For a long time, health experts were split into two camps. One that separates the mind from the body from a health perspective, and then the other that sees the mind and body as one – seeing mental health issues like depression and prolonged stress as part of, and sometimes the cause of many illnesses and diseases. This is largely no longer the case, with the scientific consensus converging to see the mind and body as one. This seems fairly obvious since your brain, which produces your thoughts, is inside your body. There are multiple ways in which your overall health can benefit from living a sustainable lifestyle, and this includes lifestyle components that directly and indirectly benefit your mental health.
According to the World Health Organization (WHO), 25% of people will experience poor mental health at some point in their lives. With uncertainty and a lack of control as the leading causes of stress, and the toll of the COVID-19 pandemic is emerging to be one of the most stressful.
What is a sustainable lifestyle?
Sustainability generally refers to activities that can be done forever without depleting the earth’s natural resources. Any activity that will eventually cause a resource to run out, no matter how abundant it may seem, or damages the environment does not meet this definition. Coal power does not meet this definition, but even mass vegetable farming that uses pesticides and excess water does not meet this definition.
The best way to assess if something is sustainable is to think about the earth’s resources, ethics, and the economy. For example, you could support a small local organic farm that treats its animals well, doesn’t use pesticides, and relies on natural water sources and solar power. This way you contribute to the local economy, promote sustainable farming and produce, and preserve natural resources because the farm relies on solar energy.
A sustainable lifestyle does not mean you need to constantly be perfect. It means that you need to consistently try to make sustainable choices and support businesses and people in the sustainability industry. If the whole world applied this approach, all industries would soon become as sustainable as possible.
It’s helpful to have resources to learn about what sustainable solutions and options are currently available, and you can find a curation of these at Whole People. For those who want to pursue a sustainable lifestyle, consider the things that you do most frequently, what you eat, the clothes you buy, which businesses you support, and how you consume fuel.
What is mental health?
Mental health is a combination of how we feel, think, and act. This includes our psychological, social, and mental well-being. Experiencing negative feelings and thoughts is a very normal thing, however, this should not be the case all the time. Poor mental health is a very difficult thing to be conscious of as it usually happens gradually. Therefore, it may be difficult to notice as day-to-day differences are small.
Different things in a person’s life can affect their state and how they think and feel every day, such as relationships, food, alcohol, sleep, exercise, and work. Any of these factors can improve or impair a person’s mental health. For example, consider a secure and loving relationship versus a toxic relationship, or a routine of too much alcohol and caffeine use, and a lack of sleep versus a routine of moderate stimulant consumption, exercise, and sufficient sleep.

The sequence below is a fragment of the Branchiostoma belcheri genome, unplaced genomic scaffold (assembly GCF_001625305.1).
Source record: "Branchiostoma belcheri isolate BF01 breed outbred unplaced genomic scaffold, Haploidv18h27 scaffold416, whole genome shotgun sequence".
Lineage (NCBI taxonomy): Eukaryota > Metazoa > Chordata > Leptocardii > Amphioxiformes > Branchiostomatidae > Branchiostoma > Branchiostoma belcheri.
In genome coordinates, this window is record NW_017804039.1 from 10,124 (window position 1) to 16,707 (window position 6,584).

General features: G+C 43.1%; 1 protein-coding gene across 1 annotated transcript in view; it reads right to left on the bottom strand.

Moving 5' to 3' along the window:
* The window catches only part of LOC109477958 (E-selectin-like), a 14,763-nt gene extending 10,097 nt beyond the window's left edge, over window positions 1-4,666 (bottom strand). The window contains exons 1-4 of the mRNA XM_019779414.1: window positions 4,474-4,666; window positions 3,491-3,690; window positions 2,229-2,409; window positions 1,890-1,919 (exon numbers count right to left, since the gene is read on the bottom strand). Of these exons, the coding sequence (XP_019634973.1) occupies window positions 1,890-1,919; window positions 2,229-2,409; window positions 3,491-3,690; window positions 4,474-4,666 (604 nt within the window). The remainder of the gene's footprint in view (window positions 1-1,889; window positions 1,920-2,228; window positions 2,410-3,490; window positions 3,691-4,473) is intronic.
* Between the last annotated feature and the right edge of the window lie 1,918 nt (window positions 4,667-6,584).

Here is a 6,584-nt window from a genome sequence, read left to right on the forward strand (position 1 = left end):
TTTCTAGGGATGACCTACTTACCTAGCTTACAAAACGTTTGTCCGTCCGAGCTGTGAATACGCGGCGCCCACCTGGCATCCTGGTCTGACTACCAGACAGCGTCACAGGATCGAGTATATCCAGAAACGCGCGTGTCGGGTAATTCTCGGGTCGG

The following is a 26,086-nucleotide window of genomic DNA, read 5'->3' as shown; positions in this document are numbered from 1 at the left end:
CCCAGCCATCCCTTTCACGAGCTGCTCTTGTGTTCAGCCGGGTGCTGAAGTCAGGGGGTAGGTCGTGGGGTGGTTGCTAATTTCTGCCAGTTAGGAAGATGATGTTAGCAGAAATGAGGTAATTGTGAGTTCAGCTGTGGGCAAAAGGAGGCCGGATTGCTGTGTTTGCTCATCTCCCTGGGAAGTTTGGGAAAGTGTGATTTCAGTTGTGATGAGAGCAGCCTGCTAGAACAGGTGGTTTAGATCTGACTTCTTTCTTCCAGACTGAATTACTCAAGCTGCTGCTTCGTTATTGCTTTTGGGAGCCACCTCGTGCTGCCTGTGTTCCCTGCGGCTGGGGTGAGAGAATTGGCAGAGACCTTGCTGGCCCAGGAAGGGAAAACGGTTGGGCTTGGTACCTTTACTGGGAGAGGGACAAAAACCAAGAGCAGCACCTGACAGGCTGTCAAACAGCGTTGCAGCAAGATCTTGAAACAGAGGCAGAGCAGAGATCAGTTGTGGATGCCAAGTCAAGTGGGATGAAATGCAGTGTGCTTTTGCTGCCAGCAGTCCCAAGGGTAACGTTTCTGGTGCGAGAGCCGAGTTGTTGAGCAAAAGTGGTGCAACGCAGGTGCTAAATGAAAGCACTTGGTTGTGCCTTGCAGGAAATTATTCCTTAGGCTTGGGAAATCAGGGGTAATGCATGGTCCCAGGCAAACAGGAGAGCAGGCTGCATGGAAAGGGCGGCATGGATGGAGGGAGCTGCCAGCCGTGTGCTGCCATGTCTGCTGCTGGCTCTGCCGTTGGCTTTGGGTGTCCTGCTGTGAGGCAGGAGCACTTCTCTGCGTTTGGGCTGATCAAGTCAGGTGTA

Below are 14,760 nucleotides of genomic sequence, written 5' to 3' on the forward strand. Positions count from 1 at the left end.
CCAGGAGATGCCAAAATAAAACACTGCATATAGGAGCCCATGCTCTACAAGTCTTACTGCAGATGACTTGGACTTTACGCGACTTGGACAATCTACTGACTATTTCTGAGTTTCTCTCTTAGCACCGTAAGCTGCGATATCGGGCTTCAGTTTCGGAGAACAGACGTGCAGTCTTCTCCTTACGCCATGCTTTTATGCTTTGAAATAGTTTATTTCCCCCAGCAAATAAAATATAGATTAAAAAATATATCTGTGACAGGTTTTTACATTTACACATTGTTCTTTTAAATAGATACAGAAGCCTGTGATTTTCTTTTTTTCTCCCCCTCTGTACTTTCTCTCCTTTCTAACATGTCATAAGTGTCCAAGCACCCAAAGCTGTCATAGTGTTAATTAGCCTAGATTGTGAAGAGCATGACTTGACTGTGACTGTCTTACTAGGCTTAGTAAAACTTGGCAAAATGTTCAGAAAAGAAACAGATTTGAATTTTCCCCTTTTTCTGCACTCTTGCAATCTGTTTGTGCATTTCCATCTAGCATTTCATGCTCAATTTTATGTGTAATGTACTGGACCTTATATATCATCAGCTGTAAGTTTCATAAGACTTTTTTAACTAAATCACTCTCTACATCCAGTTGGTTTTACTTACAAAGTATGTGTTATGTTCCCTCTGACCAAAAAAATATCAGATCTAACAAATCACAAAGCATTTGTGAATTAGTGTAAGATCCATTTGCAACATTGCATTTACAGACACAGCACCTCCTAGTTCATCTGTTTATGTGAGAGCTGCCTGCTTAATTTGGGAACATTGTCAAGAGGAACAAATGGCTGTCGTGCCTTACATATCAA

Lifestyle factors can be even more important for those with a family history of mental illness, as they may be genetically predisposed to poor mental health and mental health disorders.
How a sustainable lifestyle improves mental health
A key factor in mental health is relationships and these are all around us. We have relationships with family, friends, colleagues, and pets. But we also have relationships with inanimate objects, like your smartphone, food, your bed, etc. We have relationships with everything in our environment and the environment itself. Living a sustainable lifestyle is going to make you aware of all of these relationships. Considering all the factors that go into your food, like where it comes from and how it got there, is going to improve your relationship with it.
As you start to make more ethical and sustainable choices, you are going to feel better about your relationships, and you are making a positive contribution to your environment. The positive energy that you put into the world is going to give you a sense of meaning and connection in your life, thus improving your mental health.
We are biologically-wired to get a dopamine kick when we help someone. Just think about the last time you helped someone and how you felt after. Living a sustainable lifestyle is going to provide you with the knowledge and awareness of how your actions affect the broader environment. When you make sustainable choices, in a similar way to getting that dopamine kick from helping someone in need, you get to feel good about the resources that you use and the choices that you make, which in turn improves your mental health.
Dennis Relojo-Howell is the managing director of Psychreg.